Baby Brain

Ana Zaldarriaga
Ana Zaldarriaga

My daughter recently received her very own piece of toddler furniture from her grandmother – a HOT PINK chair.  I have been watching her try to learn how to properly sit in it, often climbing into it facing the wrong way or getting both her legs stuck in the gaps on the side. It seems as if she has decided that however she lands in the chair is in fact the way it is supposed to be used, whether it be a stepping stool or a throne. When she physically gets stuck, she just wrestles with the chair until she is free or simply tips over and falls to her escape. I have been fascinated observing her trying to understand the function of the CHAIR because it is simply the beginning of life’s gauntlet of obstacles. At 13 months old, she is already figuring out how to overcome adversity. And although she is sometimes physically stuck, she doesn’t get mentally stuck… yet.

As she deals more with having curiosities, desires, and needs, she will also meet frustration, disappointment, and fear. It will start with toys, food, remote controls, bedtime, snack and eventually evolve to friends, relationships, finance, health, careers, etc. When I look around at all the people I know, I see such a spectrum on the way they deal with life’s challenges. Some people pray, meditate, or deliberate their many choices. Others align life’s events to some greater power to make sense of it and create rituals for fortuitous outcomes or to gain favor from the gods.

Whether you believe in the good fortune of the Chinese Year of the Horse, rub a rabbit’s foot, or carry a lucky coin, these are all part of a system of coping mechanisms. We all have personal narratives that root and legitimize these beliefs, but at this point they are not only emotional patterns but neural imprints in our brain. Through a pattern of repetition, the brain creates a synaptic pathway and automates responses developing reflex reactions, subconscious actions, and habits. It takes anywhere from 18 to 258 days to form a habit and much longer to break one. Yet when I look at my child, she is not only tabula rasa but animus aperi. She is a blank slate and open heart. As she tackles her chair and every new obstacle that comes with each day, she is just learning new patterns and habits. And with every one she learns, she is teaching me how to let go of my old ones. Maybe one day we will catch up somewhere in the middle.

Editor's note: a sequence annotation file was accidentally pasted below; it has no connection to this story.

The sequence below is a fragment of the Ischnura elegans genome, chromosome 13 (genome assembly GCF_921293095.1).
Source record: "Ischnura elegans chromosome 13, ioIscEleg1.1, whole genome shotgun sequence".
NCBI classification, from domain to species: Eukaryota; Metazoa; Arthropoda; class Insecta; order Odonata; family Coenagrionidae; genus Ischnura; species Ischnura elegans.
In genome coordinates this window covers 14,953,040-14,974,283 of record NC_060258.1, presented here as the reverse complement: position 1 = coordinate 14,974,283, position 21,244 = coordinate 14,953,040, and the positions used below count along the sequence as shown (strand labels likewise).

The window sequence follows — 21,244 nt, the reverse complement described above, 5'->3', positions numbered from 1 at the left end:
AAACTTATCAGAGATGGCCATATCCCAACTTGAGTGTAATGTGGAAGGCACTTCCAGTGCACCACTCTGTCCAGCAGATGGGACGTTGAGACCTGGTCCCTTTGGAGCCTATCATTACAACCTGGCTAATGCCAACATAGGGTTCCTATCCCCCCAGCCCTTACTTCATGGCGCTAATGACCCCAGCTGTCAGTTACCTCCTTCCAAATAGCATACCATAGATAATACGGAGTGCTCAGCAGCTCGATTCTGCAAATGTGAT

To learn more about the brain’s role in resiliency, I URGE you to look at or Brain Gym at

To try your luck with the Year of the Horse  or

To feel the power of ritual in love


Ana Zaldarriaga

Ana Zaldarriaga

By Ana Zaldarriaga

Ana Zaldarriaga Pronouns: she/her/hers Sr. Dir. of Employee Development The Leadership Program 535 8th Avenue, Floor 16 New York City, NY 10018 Phone: 212.625.8001 Fax: 212.625.8020 “…building strong leaders in classrooms and communities."